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Wednesday, 29 January 2020

The Emergence of Platform-Dependent Entrepreneurs: Power Asymmetries, Risk, and Uncertainty

The increased economic and business significance of digital platforms has attracted an outpouring of studies exploring their power dynamics and general impact. And yet, to date, this research has overlooked the power imbalance that entrepreneurs experience as members of the platform ecosystem, and provided little guidance on how these far more numerous firms should compete.

Event Time
29 Jan 15:30 - 29 Jan 16:30
Event Location
Room 2.07, Alliance Manchester Business School, Booth Street West, Manchester, M15 6PB
Event Type

Please note that refreshments are available prior to the seminar at 15:15.

Abstract

Online digital platforms organize and mediate an ever-increasing share of economic and societal activities. Moreover, the opportunities that platform-mediated markets offer not only attract enormous numbers of entrepreneurs, but also support the growth of entire ecosystems of producers, sellers, and specialized service providers.

The increased economic and business significance of digital platforms has attracted an outpouring of studies exploring their power dynamics and general impact. And yet, to date, this research has overlooked the power imbalance that entrepreneurs experience as members of the platform ecosystem, and provided little guidance on how these far more numerous firms should compete.

Drawing upon Emerson’s power-dependence theory, we show that the power asymmetry at the heart of the relationship between the platform and its ecosystem members is intrinsic to the platform design, the technological architecture and the contractual agreements between the parties. We undertake a conceptual analysis of the sources of this power, and we unravel the novel component of risks that emanate from this imbalance.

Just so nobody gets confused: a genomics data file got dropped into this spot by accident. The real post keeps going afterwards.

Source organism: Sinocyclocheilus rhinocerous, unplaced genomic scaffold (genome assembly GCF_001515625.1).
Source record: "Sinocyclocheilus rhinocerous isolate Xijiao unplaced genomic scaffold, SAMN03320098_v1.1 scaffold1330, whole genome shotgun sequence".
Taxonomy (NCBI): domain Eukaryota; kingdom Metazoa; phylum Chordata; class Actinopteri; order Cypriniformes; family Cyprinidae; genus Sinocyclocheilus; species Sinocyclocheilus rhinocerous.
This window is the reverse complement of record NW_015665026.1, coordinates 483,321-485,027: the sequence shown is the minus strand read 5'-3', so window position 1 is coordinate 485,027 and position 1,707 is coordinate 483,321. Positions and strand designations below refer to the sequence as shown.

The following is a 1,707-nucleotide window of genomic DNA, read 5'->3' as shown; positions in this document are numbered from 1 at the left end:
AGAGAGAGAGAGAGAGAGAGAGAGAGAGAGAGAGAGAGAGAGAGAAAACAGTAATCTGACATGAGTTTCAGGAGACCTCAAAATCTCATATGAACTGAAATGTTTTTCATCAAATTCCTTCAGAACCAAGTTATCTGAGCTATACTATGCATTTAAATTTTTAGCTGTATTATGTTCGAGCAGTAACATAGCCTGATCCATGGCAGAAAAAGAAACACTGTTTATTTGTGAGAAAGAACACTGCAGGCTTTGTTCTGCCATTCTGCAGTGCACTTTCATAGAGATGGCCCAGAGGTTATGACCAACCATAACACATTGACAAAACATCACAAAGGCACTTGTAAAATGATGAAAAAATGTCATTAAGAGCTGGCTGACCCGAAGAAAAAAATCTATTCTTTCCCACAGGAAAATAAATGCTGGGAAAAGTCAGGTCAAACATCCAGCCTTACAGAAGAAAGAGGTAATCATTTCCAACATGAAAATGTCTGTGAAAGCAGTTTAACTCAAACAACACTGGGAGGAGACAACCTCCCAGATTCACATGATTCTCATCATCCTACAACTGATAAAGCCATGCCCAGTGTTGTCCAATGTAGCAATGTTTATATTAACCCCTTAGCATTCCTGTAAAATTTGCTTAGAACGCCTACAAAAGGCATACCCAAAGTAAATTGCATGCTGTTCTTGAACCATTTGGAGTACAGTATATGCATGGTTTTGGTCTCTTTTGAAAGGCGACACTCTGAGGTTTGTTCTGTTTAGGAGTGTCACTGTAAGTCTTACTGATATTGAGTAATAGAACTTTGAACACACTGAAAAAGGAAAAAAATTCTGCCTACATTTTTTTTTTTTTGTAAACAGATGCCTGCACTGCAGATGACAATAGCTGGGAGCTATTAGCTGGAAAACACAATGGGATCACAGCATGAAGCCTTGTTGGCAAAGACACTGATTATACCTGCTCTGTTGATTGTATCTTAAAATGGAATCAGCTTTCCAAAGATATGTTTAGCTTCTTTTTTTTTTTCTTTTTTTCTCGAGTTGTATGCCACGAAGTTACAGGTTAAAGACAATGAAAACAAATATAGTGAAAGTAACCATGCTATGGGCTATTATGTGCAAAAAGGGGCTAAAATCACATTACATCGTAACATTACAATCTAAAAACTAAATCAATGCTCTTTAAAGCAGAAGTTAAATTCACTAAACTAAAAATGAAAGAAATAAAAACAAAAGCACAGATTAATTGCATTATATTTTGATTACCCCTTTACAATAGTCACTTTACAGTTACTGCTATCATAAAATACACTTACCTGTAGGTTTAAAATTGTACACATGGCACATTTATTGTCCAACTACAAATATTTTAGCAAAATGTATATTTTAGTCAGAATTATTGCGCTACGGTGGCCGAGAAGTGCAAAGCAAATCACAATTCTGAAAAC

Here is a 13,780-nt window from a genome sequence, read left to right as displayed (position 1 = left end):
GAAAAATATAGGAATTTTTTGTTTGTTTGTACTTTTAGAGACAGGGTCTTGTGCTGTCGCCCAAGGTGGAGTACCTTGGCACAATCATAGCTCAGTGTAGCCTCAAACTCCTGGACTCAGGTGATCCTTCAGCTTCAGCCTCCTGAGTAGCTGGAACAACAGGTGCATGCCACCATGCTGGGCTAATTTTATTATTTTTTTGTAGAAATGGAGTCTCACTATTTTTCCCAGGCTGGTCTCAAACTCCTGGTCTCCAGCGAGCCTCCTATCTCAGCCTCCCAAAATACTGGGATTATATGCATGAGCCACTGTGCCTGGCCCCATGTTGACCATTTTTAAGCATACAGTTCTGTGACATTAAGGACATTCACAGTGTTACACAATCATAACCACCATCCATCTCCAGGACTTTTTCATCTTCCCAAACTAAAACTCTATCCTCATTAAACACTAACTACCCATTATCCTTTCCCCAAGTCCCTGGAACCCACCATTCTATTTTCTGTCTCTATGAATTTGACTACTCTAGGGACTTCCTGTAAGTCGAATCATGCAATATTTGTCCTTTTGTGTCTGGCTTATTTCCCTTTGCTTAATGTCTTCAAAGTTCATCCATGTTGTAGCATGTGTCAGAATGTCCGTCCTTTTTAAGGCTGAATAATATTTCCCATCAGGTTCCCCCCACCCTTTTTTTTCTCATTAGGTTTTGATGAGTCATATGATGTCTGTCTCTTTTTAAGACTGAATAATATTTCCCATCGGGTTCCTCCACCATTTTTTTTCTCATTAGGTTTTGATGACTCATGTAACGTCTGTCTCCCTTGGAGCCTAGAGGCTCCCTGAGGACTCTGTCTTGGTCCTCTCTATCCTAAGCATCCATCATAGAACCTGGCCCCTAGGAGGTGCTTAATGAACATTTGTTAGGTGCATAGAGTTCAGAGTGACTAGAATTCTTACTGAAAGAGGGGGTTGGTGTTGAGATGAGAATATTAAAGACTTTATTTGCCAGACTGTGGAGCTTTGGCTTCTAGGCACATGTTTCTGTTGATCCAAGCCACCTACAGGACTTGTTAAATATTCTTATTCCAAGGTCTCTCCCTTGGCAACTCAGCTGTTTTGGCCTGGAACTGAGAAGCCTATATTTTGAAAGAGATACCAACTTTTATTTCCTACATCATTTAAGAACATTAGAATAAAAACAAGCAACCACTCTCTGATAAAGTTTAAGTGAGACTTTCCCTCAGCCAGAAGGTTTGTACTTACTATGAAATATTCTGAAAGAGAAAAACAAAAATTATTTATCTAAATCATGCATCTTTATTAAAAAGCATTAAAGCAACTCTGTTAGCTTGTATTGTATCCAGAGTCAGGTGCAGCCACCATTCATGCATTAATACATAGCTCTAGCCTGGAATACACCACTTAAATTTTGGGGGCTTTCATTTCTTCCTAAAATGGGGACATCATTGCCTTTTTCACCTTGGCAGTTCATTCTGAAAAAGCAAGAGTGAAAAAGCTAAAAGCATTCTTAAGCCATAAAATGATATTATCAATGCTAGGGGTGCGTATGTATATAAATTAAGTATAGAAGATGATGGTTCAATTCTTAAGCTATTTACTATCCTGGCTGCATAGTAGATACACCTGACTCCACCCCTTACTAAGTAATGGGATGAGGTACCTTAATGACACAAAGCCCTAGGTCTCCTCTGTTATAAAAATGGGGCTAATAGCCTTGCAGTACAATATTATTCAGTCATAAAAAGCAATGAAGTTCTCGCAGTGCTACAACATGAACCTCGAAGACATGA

Our analysis suggests that the conditions of engagement for platform entrepreneurs are so different from traditional entrepreneurship that these entrepreneurs are more usefully termed “platform-dependent entrepreneurs (PDEs). Further, we explore the strategies that PDEs are developing to mitigate their dependence. Finally, our study provides a framework for policy makers that are considering regulating platform-organized markets.

A photograph of Martin Kenney who is a distinguished Professor or Community and Regional Development at the University of California

 

Martin Kenney is a Distinguished Professor of Community and Regional Development at the University of California, Davis and a Co-Director at the Berkeley Roundtable on the International Economy.

He was the Arthur Andersen Distinguished Visitor at the University of Cambridge and have been a visiting scholar at the Copenhagen Business School, Hitotsubashi, Kobe, Stanford, Tokyo Universities, and UC San Diego. In 2015, he received the University of California Office of the President’s Award for Outstanding Faculty Leadership for Presidential Initiatives in Entrepreneurship and Innovation.

His scholarly interests are in understanding the interplay between technology, academic institutions, finance, and competition in capitalist economies and how these dynamics affect people and places. 

He is a receiving editor at the world’s premier innovation research journal, Research Policy, and edits a Stanford University book series on innovation and technology.  His current research examines the impacts of digital platforms on labour, firms and entrepreneurship.

 

 

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